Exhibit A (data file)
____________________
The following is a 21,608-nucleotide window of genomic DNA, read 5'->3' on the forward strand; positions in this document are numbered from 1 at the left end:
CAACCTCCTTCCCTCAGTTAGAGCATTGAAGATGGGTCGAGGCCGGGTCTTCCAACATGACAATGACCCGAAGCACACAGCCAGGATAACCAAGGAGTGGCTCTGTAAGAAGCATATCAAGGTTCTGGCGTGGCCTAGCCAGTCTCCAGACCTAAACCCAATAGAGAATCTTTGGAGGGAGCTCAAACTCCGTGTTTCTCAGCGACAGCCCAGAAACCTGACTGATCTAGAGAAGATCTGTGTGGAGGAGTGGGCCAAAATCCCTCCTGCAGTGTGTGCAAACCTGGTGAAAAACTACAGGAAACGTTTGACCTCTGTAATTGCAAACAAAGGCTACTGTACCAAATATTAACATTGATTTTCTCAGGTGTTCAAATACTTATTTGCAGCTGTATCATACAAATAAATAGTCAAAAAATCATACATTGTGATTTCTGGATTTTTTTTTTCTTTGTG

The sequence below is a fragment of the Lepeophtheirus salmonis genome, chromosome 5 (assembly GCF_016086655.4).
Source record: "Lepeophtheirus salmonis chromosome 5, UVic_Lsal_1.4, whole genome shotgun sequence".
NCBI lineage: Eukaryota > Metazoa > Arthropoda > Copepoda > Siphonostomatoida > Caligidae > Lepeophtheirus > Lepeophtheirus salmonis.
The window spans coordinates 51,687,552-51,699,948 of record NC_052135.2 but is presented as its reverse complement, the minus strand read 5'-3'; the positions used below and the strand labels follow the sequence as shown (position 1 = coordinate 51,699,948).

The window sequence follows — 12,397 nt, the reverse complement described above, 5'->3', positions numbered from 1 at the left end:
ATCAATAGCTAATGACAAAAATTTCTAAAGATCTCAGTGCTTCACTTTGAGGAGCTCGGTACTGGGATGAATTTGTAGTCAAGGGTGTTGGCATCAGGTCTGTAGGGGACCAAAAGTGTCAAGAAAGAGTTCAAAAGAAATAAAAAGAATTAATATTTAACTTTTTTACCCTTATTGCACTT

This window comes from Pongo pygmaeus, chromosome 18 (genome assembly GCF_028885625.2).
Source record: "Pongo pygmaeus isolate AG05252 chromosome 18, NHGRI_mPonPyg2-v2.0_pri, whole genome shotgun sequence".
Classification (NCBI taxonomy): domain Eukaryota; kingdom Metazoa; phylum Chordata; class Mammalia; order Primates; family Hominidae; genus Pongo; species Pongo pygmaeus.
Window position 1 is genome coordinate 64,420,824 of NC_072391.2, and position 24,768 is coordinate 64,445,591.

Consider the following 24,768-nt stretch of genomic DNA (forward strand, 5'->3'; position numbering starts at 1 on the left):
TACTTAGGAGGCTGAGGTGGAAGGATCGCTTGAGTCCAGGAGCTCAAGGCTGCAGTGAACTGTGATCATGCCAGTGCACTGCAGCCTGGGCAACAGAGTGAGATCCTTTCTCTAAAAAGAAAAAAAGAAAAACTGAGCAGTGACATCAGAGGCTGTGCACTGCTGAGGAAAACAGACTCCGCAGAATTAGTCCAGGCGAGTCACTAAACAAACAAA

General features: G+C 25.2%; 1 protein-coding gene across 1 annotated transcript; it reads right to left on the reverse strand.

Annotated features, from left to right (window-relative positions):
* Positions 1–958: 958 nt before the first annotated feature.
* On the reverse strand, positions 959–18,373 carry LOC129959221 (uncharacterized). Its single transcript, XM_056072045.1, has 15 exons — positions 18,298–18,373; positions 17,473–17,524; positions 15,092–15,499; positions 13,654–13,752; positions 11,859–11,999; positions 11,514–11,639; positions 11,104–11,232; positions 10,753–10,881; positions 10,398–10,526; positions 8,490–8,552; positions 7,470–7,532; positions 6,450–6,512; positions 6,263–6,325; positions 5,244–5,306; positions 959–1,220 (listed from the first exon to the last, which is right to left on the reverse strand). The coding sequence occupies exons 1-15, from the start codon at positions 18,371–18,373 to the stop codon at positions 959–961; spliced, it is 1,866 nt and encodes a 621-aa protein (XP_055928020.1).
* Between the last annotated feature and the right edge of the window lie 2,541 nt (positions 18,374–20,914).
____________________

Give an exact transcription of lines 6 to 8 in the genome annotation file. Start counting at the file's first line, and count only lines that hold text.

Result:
The window spans coordinates 51,687,552-51,699,948 of record NC_052135.2 but is presented as its reverse complement, the minus strand read 5'-3'; the positions used below and the strand labels follow the sequence as shown (position 1 = coordinate 51,699,948).

The window sequence follows — 12,397 nt, the reverse complement described above, 5'->3', positions numbered from 1 at the left end:
ATCAATAGCTAATGACAAAAATTTCTAAAGATCTCAGTGCTTCACTTTGAGGAGCTCGGTACTGGGATGAATTTGTAGTCAAGGGTGTTGGCATCAGGTCTGTAGGGGACCAAAAGTGTCAAGAAAGAGTTCAAAAGAAATAAAAAGAATTAATATTTAACTTTTTTACCCTTATTGCACTT